Social Justice in Canada?

By Errol Black

A 2011 OECD report on social justice in OECD countries ranks Canada, with a score of 7.26, in 9th place. The 31 countries were evaluated on the basis of six key measures: poverty prevention; access to education; labour market inclusion; social cohesion and non-discrimination; health; and intergenerational justice.

The top five countries and their scores are Iceland (8.73), Norway (8.31), Denmark (8.20), Sweden (8.18) and Finland (8.06). In contrast, our partners in the NAFTA, the United States and Mexico rank 27 and 30, respectively, with scores of 5.70 and 4.75.

When it comes to poverty prevention, however, Canada has a score of 7.00, which is just above the OECD average of 6.91, and good only for 18th place in the ranking.

While Canada’s ranking is still much better than the U.S. and Mexico (ranked 29th and 31st respectively, with scores of 3.85 and 2.11) the question that arises is: what accounts for the relatively poor ranking with respect to poverty prevention?

The measure for poverty prevention incorporates three variables, namely, poverty rates for the total population, children and seniors. Canada, with a poverty rate for seniors of 4.9 per cent ranks 4 of 31 on this variable (behind only the Netherlands, Czech Republic and Hungary with rates of 1.7, 3.6 and 4.7 per cent, respectively).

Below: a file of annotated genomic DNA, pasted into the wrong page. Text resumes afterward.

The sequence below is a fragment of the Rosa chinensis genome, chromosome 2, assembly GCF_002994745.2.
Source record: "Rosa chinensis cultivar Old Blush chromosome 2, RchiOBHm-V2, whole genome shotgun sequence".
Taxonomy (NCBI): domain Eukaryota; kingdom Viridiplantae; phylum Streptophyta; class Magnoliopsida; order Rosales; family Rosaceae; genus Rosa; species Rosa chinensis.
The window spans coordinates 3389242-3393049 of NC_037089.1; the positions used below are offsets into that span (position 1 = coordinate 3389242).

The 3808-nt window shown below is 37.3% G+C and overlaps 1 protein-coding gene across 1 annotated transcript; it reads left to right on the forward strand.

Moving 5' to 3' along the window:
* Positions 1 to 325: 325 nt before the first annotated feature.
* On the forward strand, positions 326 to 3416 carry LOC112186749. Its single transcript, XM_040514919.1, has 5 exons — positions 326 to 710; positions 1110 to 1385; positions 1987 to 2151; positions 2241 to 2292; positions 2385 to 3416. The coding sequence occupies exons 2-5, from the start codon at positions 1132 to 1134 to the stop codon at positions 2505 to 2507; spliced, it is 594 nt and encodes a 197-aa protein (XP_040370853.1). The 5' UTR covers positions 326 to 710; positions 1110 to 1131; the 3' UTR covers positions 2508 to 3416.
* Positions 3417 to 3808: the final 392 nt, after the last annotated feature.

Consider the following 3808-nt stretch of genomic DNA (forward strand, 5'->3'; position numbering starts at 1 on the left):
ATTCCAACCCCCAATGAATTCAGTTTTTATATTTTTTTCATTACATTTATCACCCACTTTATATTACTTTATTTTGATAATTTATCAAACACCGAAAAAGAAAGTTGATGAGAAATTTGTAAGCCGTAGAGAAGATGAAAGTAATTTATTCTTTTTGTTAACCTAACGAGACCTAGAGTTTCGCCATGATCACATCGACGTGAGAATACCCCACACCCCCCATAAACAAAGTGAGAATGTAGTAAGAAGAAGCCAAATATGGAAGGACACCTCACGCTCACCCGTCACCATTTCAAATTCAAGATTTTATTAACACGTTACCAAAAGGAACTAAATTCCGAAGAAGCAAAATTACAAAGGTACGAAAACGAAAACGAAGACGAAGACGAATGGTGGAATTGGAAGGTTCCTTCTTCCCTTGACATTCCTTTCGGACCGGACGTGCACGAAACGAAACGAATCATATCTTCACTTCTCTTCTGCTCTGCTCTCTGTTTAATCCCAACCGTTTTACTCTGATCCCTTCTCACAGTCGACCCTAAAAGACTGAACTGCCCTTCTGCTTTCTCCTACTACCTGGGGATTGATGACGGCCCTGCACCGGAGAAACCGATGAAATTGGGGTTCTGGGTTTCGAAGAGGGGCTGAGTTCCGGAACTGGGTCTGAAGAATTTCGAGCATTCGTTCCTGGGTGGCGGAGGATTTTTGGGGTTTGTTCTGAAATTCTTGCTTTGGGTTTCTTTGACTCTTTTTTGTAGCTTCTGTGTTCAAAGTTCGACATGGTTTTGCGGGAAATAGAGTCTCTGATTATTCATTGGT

However, when it comes to the overall poverty rate and the poverty rate for children we have a different story. Canada’s overall rate of 12 per cent places us 21st in the ranking – but still ahead of the United States and Mexico at the very bottom with poverty rates of 17.3 and 21.0 per cent, respectively.

The child poverty rate for poverty in Canada is 14.8 per cent, placing us 23rd. Here again we continue to outrank the United States and Mexico with poverty rates of 21.6 per cent and 25.8 per cent. Unfortunately, we can take little comfort in this. On the contrary, the current situation in a rich country like Canada is scandalous.

In 1989, we pledged to eliminate child poverty. This didn’t happen. Instead we grew more tolerant of sustained levels of poverty, absolved corporations of virtually any responsibility for covering through their taxes the overheads of the general population and looked to private charities to take care of the homeless and the hungry, including increasing numbers of children.

We can’t blame this just on the federal government in Ottawa. It is also the responsibility of provincial governments, including NDP governments in Manitoba that have accepted a status quo dictated by neoliberal conceptions of the way the world works, and local governments that insist they are not responsible for the plight of the poor. And it is the responsibility of all the rest of us, who turn a blind eye to the plundering of the nation’s wealth by the rich and powerful at the expense of poor and needy.

How do we change this shameful legacy?

Errol Black is a member of the CCPA-MB board.

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